débardeur stevedore
défricheur clearer (of forest)
dentiste dentist
docteur doctor
domestique indentured servant, farmhand
douairière dowager
douanier(ère) custom officer
drapier clothmaker, clothier
ébeniste cabinet maker
écclésiastique clergyman
échevin alderman
écolier(ère) student
écuyer esquire
électricien electrician
éleveur(euse) animal breeder
employé(e) employee
engagé ouest hired to trap furs out west
enseigne ensign
enseigne de vaisseau ship’s sub-lieutenant
ferblantier tinsmith
fermier agricultural worker
fonctionnaire civil servant
forgeron smith, blacksmith
huissier sheriff
ingénieur engineer
journalier(ère) day laborer
maçon mason, bricklayer
marchand merchant
médecin doctor
mendiant beggar
menuisier carpenter
meunier miller
maître d’école school master, headmaster, principal
maîtresse d’école school mistress, headmistress, principal
navigateur sailor
notaire lawyer, solicitor
ouvrier worker
pecheur fisherman
peintre painter
pilote ship’s pilot, harbor pilot
pompier fireman
potier potter
prêtre priest
rentier retiree
scieur sawyer
seigneur land owner, landlord
sellier saddler
tailleur tailor
tanneur tanner
tonnellier cooper (barrel-maker)
vicaire vicar

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This is my Cautionary Tale about Copyright

This is my Cautionary Tale about Copyright

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Copyright Matters, and this cautionary tale about copyright is just one example of how important it is.

 

Cautionary tale about copyright.
Cautionary tale about copyright.

Let me just say first, I don’t like bullies. I was bullied as a child. I’ve been bullied on the job. I know the feeling of being bullied and I feel bullied tonight.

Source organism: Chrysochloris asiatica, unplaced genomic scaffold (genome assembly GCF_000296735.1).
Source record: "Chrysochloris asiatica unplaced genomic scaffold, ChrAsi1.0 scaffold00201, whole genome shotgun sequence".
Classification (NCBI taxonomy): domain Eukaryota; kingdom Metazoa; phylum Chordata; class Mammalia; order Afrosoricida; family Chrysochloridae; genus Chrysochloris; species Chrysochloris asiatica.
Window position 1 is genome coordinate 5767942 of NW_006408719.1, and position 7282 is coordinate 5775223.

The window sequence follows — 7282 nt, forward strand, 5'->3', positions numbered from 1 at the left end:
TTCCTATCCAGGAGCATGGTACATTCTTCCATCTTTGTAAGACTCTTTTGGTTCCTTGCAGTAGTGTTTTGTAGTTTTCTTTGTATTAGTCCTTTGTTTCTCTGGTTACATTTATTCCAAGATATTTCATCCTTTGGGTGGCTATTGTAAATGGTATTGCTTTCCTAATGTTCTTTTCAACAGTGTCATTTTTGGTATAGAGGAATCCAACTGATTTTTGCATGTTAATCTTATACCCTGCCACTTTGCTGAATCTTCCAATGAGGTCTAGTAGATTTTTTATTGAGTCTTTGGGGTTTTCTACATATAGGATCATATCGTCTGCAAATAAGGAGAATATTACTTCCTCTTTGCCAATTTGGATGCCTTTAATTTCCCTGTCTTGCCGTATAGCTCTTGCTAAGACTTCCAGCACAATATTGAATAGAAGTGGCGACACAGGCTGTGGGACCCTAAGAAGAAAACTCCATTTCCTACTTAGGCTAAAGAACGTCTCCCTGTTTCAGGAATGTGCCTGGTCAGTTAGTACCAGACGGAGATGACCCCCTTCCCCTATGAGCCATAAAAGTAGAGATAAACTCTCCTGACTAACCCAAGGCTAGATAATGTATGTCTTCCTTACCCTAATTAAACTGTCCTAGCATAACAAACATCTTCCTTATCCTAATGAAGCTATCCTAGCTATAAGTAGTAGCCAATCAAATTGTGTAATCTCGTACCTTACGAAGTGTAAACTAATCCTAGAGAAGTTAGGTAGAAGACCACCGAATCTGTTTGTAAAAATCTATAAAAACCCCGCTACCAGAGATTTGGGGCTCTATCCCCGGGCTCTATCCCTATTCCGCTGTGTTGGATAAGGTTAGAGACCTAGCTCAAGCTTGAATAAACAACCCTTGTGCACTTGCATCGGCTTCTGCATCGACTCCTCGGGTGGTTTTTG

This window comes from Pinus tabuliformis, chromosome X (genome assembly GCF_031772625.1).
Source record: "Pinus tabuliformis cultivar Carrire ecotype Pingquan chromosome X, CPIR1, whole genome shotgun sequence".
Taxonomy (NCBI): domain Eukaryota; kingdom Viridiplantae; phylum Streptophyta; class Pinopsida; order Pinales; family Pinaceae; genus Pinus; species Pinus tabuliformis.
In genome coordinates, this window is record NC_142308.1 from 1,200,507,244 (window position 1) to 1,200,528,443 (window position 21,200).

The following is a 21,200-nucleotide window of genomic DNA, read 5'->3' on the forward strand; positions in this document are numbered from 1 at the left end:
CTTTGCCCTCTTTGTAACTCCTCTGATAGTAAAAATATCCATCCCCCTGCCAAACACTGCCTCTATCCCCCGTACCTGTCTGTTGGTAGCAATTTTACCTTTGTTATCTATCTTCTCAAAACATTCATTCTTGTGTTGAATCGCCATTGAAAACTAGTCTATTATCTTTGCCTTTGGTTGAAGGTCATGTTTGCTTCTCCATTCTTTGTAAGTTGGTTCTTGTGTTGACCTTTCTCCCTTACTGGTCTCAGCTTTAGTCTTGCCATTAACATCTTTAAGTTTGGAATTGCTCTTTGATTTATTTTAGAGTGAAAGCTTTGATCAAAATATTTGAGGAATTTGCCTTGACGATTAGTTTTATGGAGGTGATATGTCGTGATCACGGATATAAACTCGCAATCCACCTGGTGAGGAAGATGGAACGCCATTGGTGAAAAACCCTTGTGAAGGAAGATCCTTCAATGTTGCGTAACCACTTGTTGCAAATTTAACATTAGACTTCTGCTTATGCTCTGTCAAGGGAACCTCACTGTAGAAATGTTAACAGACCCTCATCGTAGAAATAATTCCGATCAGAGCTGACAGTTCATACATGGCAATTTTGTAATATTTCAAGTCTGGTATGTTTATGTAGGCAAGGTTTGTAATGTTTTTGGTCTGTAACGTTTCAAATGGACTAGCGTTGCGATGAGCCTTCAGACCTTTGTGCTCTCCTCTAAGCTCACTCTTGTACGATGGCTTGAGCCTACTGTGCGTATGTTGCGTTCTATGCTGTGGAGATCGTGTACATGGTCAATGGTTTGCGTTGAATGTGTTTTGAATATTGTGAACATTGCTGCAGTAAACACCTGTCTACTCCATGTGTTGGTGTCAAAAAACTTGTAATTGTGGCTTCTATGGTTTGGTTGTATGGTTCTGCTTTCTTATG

As I write this, my stomach is churning because I’m so upset, but I do need to speak of this as a caution to those who wish to avoid similar circumstances.

THE BEGINNING

Cautionary tale about copyright.
Cautionary tale about copyright.

A little over a month ago, I got a ‘brainwave’ and decided to set up a feed display page on my blog, Empty Nest Genealogy, as an extra service for my readers. I created a sub-page, called it Genealogy News, and set up the RSS feeds of my favorite websites.

The first thing I noticed was that the vast majority of the feed entries consisted of only headlines, and a short excerpt of limited words, followed by (read more), or (continue reading) or just plain (…). This draws the reader to the original author’s website.

I have never been stingy about directing my readers to others’ websites through references in my articles and links. One such reference was to a website from which I included the RSS feed on my feed display page.

Upon checking once everything was up and running on the feed page, I discovered that this site was publishing the full article to his RSS feed, not just an excerpt. Being concerned at the time, I checked the ‘blurb’ included at the bottom of all of the feed posts, which reads as follows:

“If you enjoyed this article, Tweet it, share it on Facebook or on your preferred social network. Republishing of this article in newsletters, blogs, and elsewhere is allowed and encouraged. Details may be found at http://goo.gl/hoHH1.”

Based on the words “allowed and encouraged”, I believed everything was fine.

Cautionary tale about copyright.
Cautionary tale about copyright.

THE PROBLEM

Tonight I was shocked to receive an email from the site owner with the following in it:

“From: richard@xxxxxxxxxx.xxx
Date: Sun, 18 Sep 2011 17:42:29 -0400
Subject: Copyright violations on emptynestgenealogy.com